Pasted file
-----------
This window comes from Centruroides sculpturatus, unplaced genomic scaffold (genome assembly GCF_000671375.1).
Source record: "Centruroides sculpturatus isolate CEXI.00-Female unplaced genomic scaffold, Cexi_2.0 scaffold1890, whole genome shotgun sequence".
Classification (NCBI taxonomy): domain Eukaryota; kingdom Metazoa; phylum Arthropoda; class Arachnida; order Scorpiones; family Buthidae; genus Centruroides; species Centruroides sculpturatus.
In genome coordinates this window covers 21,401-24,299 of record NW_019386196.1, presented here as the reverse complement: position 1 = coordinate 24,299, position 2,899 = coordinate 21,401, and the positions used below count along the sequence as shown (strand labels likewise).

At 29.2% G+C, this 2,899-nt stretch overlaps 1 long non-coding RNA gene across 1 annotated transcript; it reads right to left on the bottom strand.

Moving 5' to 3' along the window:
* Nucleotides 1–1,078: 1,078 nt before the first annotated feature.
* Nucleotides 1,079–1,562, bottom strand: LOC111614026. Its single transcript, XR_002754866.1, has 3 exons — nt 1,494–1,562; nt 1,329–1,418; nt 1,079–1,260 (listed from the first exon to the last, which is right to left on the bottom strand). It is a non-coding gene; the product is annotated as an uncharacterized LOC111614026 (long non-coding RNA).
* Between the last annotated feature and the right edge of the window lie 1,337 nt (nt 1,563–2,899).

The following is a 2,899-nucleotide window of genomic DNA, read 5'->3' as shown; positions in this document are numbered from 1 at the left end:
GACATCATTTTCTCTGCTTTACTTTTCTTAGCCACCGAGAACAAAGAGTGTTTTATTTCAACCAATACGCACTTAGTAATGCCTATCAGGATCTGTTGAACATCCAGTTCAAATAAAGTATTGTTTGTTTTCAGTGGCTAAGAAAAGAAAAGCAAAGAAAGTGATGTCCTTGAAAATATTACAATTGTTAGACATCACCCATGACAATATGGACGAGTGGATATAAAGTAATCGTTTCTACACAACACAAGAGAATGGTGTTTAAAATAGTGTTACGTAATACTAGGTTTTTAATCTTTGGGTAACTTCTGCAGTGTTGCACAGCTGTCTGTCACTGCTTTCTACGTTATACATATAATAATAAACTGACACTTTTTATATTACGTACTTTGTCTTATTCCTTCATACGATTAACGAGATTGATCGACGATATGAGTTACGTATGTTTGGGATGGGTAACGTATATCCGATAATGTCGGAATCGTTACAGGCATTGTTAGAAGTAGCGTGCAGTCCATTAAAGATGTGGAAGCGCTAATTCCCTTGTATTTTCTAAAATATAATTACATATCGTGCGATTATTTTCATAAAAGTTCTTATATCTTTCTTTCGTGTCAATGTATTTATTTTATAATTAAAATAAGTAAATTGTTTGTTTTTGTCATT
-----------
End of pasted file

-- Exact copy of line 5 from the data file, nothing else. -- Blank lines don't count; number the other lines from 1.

At 29.2% G+C, this 2,899-nt stretch overlaps 1 long non-coding RNA gene across 1 annotated transcript; it reads right to left on the bottom strand.